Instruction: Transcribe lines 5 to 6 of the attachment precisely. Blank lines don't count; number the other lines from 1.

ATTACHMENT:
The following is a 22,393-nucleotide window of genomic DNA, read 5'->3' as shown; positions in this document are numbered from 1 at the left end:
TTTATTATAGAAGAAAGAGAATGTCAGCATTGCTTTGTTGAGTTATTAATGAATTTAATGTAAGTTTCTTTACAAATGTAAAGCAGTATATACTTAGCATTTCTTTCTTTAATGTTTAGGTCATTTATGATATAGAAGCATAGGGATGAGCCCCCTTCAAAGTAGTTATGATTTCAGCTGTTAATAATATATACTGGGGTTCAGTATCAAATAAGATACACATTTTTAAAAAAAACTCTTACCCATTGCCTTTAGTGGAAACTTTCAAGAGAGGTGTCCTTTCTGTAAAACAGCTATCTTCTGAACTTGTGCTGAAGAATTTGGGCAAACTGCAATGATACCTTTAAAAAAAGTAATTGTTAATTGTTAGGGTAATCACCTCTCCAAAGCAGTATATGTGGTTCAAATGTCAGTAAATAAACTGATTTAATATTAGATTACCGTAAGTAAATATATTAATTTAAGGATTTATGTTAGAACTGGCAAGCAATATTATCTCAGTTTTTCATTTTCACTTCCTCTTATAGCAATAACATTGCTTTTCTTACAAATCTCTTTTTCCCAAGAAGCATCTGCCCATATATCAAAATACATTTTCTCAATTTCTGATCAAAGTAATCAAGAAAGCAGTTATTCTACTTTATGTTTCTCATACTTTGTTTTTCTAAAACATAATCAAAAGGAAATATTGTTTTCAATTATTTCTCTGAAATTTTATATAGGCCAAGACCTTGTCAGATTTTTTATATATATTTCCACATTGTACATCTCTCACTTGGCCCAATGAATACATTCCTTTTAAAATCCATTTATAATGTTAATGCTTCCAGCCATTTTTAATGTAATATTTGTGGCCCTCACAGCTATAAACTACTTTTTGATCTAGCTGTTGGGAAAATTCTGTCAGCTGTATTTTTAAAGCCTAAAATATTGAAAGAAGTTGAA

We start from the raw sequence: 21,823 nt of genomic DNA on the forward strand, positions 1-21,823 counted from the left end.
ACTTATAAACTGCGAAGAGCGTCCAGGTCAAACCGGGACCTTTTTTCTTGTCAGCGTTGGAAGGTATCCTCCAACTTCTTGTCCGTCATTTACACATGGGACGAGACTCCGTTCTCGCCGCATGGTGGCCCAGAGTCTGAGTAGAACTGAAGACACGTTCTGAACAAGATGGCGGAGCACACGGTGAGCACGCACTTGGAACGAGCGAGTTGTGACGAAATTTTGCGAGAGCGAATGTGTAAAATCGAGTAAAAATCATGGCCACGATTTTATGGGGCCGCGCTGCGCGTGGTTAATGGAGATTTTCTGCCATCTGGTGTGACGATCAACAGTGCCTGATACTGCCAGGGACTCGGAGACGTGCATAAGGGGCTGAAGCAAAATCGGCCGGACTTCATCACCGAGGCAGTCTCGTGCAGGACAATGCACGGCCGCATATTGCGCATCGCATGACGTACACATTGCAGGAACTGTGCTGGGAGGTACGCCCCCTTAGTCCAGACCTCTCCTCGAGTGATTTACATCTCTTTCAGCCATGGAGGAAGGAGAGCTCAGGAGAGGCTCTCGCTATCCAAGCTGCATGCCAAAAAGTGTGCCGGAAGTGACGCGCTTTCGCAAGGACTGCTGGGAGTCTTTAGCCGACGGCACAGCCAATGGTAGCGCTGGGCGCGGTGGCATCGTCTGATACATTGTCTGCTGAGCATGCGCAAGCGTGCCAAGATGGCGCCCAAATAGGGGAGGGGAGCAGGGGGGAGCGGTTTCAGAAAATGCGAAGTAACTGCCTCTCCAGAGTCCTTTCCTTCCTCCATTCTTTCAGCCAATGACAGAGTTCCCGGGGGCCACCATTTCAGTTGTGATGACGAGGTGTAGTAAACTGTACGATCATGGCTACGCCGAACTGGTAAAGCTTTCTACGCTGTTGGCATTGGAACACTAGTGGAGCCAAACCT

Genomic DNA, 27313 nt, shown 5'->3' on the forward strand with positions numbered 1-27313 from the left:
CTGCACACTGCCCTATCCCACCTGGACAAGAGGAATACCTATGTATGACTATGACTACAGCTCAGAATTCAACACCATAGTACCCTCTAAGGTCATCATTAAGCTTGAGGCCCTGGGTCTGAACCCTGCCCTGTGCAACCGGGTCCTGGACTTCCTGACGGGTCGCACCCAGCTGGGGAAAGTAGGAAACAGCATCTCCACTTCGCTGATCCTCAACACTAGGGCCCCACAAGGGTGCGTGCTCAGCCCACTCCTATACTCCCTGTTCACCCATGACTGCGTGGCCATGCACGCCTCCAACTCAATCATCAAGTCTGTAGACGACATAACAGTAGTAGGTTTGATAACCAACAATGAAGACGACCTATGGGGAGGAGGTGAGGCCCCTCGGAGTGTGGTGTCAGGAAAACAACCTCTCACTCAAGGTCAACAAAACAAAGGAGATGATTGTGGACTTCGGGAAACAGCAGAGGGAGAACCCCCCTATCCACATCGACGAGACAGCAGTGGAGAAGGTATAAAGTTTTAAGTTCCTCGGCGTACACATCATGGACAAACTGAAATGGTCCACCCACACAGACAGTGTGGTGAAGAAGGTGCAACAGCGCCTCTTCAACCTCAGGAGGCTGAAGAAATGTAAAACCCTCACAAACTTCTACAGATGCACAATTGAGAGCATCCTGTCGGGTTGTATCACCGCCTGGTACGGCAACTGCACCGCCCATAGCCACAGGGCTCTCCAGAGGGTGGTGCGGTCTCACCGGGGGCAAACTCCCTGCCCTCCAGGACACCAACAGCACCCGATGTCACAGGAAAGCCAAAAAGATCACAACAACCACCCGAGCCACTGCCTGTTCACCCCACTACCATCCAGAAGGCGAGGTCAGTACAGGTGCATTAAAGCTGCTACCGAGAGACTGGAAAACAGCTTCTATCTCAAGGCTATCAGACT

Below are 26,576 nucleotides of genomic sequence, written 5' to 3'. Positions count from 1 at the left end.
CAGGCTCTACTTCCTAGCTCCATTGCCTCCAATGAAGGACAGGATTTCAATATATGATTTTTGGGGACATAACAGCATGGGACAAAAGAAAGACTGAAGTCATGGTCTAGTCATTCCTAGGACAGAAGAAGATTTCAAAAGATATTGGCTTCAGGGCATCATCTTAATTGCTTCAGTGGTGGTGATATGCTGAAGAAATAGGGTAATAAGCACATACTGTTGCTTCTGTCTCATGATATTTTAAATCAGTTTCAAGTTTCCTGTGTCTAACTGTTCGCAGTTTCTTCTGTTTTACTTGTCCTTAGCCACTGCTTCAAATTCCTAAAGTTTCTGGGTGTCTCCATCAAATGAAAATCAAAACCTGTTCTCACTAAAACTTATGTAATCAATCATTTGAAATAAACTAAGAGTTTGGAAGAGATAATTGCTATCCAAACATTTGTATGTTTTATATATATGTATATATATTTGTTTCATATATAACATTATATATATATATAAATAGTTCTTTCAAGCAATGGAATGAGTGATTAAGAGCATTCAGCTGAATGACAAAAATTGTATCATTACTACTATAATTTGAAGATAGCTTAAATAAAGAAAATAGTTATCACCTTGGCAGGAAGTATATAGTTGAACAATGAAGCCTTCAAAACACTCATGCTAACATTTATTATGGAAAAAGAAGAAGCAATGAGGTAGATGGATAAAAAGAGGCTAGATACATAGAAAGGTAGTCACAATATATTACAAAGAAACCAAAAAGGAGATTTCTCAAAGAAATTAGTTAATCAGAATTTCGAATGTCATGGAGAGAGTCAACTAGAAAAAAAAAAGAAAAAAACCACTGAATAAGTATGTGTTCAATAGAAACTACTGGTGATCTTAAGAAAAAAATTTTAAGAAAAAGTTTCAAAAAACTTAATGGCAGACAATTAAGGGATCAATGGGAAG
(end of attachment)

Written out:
Genomic DNA, 27313 nt, shown 5'->3' on the forward strand with positions numbered 1-27313 from the left:
CTGCACACTGCCCTATCCCACCTGGACAAGAGGAATACCTATGTATGACTATGACTACAGCTCAGAATTCAACACCATAGTACCCTCTAAGGTCATCATTAAGCTTGAGGCCCTGGGTCTGAACCCTGCCCTGTGCAACCGGGTCCTGGACTTCCTGACGGGTCGCACCCAGCTGGGGAAAGTAGGAAACAGCATCTCCACTTCGCTGATCCTCAACACTAGGGCCCCACAAGGGTGCGTGCTCAGCCCACTCCTATACTCCCTGTTCACCCATGACTGCGTGGCCATGCACGCCTCCAACTCAATCATCAAGTCTGTAGACGACATAACAGTAGTAGGTTTGATAACCAACAATGAAGACGACCTATGGGGAGGAGGTGAGGCCCCTCGGAGTGTGGTGTCAGGAAAACAACCTCTCACTCAAGGTCAACAAAACAAAGGAGATGATTGTGGACTTCGGGAAACAGCAGAGGGAGAACCCCCCTATCCACATCGACGAGACAGCAGTGGAGAAGGTATAAAGTTTTAAGTTCCTCGGCGTACACATCATGGACAAACTGAAATGGTCCACCCACACAGACAGTGTGGTGAAGAAGGTGCAACAGCGCCTCTTCAACCTCAGGAGGCTGAAGAAATGTAAAACCCTCACAAACTTCTACAGATGCACAATTGAGAGCATCCTGTCGGGTTGTATCACCGCCTGGTACGGCAACTGCACCGCCCATAGCCACAGGGCTCTCCAGAGGGTGGTGCGGTCTCACCGGGGGCAAACTCCCTGCCCTCCAGGACACCAACAGCACCCGATGTCACAGGAAAGCCAAAAAGATCACAACAACCACCCGAGCCACTGCCTGTTCACCCCACTACCATCCAGAAGGCGAGGTCAGTACAGGTGCATTAAAGCTGCTACCGAGAGACTGGAAAACAGCTTCTATCTCAAGGCTATCAGACT